A fun knock-on effect of this job is having to constantly switch between machines. The best way to test a product is integrating it into your daily routine as much as possible. This time out, that meant replacing the Mac Studio and 27-inch Studio Display with the new 24-inch iMac. It’s been an important reminder of why so many people go in for all-in-ones in the first place: I suddenly have a lot more space on my desk than I did an hour ago. Above all, Apple’s perennial favorite compact desktop is a lesson in not taking up too much space.
Back in 2021, the iMac saw its biggest update in years. Along with the M1 chip, the system got a complete design overhaul. There isn’t an exact comparison, given that the last of the Intel-based iMacs were available in 21.5- or 27-inch models, but the company did a nice job shrinking the footprint. For example, 2021’s 24-inch model is thinner (5.8 inches) than 2020’s 21.5-inch (6.9 inches). It’s lighter, too, at 9.8 pounds to the 21.5’s 12.1.
Nothing has changed as far as footprint. It’s the same little iMac we got in 2021, available in the same color options as before: blue, green, red, silver, yellow, orange and purple. Apple sent the blue model this time out, which I have to say is an improvement over the yellow I got last time. It’s a light powder blue on the bezel. The metal stand and keyboard both carry a subtle blue hue, while the rear is much deeper. It’s cute. There’s no other word, for it, really. Just cute.
Apple recently told TechCrunch that it has no plans to release a 27-inch version, despite rumors to the contrary. Apple’s stance on the issue essentially boils down to: If you want something compact, the 24-inch has you covered. If you want something bigger and more powerful, take a good look at the Mac Studio with the 27-inch Studio Display.
The company is also positioning the 24-inch iMac as splitting the difference between the 21.5- and 27-inch Intel models. The 4.5K Retina display (4480 x 2520 at 218 ppi) also quite literally splits the difference between the Intel models 4 and 5K options. Like the case, the screen is the same as what you’ll find on the 2021 models. That includes a peak brightness of 500 nits, across the board.
Likewise, the speaker and mic array are unchanged here. That’s six-speakers and three mics (the same number of both are found on the new MacBook Pros, as well). The speakers also sport force-cancelling woofers. That’s effectively a pair of woofers firing in opposite directions to cancel out bass vibrations that would otherwise shake the system — though you still feel some vibration on your desk with a particularly low-end song. The entire speaker system fires through a grille underneath the bottom bezel. That down-firing sound is then reflected off the desk surface.
The sound system gets the job done. I’m probably a bit biased on the subject at the moment, as I was previously listening to music on a stereo pair of HomePods. The iMac sound feels downright small by comparison. It’s perfectly fine for light music listening, video watching and gaming but if you plan to do a lot of any of the above, I would highly recommend picking up a pair of external speakers.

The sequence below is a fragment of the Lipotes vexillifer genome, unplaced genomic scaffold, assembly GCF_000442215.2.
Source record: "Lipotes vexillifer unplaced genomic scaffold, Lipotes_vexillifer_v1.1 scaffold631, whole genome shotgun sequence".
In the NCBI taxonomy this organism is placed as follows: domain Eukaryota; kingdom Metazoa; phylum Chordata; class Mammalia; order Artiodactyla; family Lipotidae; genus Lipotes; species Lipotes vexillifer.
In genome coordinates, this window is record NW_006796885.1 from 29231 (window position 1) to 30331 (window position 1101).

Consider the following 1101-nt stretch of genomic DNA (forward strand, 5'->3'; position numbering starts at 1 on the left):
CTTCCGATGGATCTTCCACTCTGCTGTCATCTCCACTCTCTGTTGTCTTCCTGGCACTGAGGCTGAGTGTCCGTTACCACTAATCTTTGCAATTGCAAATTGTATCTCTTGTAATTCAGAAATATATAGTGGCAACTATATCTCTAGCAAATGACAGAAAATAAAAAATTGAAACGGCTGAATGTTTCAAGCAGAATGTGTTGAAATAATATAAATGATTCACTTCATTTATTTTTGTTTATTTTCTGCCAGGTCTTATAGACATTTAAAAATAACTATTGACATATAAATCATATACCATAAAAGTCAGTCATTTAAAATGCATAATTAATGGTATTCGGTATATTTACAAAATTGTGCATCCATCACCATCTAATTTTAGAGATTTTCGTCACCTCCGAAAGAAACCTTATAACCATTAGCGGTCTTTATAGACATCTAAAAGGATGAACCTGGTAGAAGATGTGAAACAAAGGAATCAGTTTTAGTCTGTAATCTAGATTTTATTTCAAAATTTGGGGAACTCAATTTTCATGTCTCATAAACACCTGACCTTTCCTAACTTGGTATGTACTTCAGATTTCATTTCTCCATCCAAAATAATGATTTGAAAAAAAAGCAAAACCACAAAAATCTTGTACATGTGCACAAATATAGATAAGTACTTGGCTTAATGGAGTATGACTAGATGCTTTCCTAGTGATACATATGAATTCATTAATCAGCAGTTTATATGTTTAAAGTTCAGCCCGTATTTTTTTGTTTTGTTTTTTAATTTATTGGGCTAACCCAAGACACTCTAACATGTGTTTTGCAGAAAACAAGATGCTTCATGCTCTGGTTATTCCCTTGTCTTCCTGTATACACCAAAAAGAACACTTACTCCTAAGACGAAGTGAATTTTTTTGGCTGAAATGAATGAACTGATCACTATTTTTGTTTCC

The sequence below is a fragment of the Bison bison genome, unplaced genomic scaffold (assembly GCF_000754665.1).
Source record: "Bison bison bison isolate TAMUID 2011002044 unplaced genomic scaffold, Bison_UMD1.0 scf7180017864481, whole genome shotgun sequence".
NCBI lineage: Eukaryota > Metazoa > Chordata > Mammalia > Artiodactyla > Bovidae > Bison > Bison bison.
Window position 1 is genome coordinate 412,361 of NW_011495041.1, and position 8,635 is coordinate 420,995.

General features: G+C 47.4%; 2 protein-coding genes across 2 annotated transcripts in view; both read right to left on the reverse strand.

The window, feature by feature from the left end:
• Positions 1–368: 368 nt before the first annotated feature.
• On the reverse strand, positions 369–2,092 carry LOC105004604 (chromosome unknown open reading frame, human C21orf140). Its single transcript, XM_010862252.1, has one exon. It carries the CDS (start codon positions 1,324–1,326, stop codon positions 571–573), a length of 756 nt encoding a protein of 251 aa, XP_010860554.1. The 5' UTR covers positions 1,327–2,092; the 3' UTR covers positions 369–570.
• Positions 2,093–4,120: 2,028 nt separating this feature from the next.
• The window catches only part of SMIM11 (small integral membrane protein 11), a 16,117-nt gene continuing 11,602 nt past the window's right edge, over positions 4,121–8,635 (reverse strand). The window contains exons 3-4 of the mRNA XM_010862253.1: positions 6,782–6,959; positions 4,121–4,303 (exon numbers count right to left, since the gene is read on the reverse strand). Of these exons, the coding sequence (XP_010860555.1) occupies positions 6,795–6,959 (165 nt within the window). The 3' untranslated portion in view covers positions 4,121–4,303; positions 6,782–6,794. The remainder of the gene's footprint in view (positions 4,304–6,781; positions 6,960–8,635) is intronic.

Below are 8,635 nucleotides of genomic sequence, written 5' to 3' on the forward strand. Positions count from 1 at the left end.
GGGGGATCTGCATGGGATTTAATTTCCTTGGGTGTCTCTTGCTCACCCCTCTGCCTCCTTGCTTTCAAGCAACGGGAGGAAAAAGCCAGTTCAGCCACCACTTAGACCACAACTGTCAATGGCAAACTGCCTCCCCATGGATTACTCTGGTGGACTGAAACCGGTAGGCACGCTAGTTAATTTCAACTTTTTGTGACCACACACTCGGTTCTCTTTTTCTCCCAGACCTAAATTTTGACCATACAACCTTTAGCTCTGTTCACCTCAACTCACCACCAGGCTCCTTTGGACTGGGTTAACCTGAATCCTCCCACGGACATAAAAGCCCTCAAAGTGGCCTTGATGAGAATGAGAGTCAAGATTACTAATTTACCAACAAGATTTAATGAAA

Around the back of the system, you’ll find two USB-C (USB 4.0)/Thunderbolt 4 (40 Gbps) ports on the $1,299 model. Pay another $200 and you’ll get a pair of USB 3 (4.8 Gbps) ports on top of that. That, along with additional color options, are the primary physical distinctions between the systems. The two-port version only comes in blue, green, pink and silver. The higher-end model also includes the clever power brick with a built-in gigabit ethernet port. If you end up getting the two-port system, but still need that wired ethernet, it’s an extra $30 at checkout. I tend to keep my router and modem on the floor, so I appreciate the setup.
The same goes for Touch ID. It’s the default on the four-port model, but another $50 tacked on at checkout will add it to your keyboard with the two-port. Or, if you spend $80, you’ll get a keyboard with Touch ID and the number pad. Both systems ship with a mouse by default. You can get the trackpad for an extra $50 or bundle the two together for an added $129. By default, both models come with the standard M3 with an 8-core CPU and 8-core GPU, plus 8GB of memory and 256GB of storage.
Apple sent the four-port model for review. It includes an 8-core CPU, 10-core GPU, 24GB of memory and 1TB of storage, the trackpad/mouse combo pack and a numeric keypad. Priced as configured, it’s going to run you $2,458. If you want to really go all out and double the storage to 2TB, the whole thing will set you back $2,858. That’s 2x the price of the entry-level two-port system, plus a couple hundred. Just like at the supermarket, the checkout is where they get you.
However, two ports isn’t enough for my taste. Like I’ve said before, it’s hard to argue with more ports. As it stands right now, they’re entirely occupied. Having a bit more spread out would also be great. One USB-A would be nice for older devices, and an SD card would add a lot for creative (though I suspect Apple would point you toward the Mac Studio in that case). Personally, I would point you in direction of a dock like this clever one from Satechi.
It adds one 10 Gbps USB-C data port, a 10 Gbps USB-A data port, 2 x USB-A 2.0 ports and an SD reader. More USB-C ports would be great, since you kind of break even as the dock needs to be plugged into one on the rear. There’s a whole micro-industry of adaptors that bring more ports to Macs. You should be able to find one that suits you. Among other things, I appreciate the industrial design on the USB-C Slim Dock and the fact that it effectively creates a little shelf where you can store your keyboard when you’re not using it.
As for the keyboard, well, I’ve got a dirty secret here. I swapped it out for my own mechanical model very quickly. I used the Magic Keyboard for years, but now that I’ve gone mechanical, there’s no looking back.
Apple’s keys don’t have much travel and there’s no support for standing it at an angle — though, again, you can also buy a third-party tilt stand, if that’s the route you want to go here. You do you. The one thing I absolutely miss, however, is Touch ID. It’s an extremely handy feature. Face ID would be a great option for the iMac, but Apple has no plans to add it as far as I’m aware.
There’s one other thing to address with the keyboard. Lightning. Apple’s desktop accessories are one of the few remaining vestiges of a connector that’s past its prime. It largely won’t bother you. There’s less daily wear, as most people don’t plug and unplug their keyboards and trackpads at the same rate they do their phones. Also, you’re probably not going to get pocket lint jammed in there. Still, it’s time for to Apple rip off the Band-Aid off, once and for all.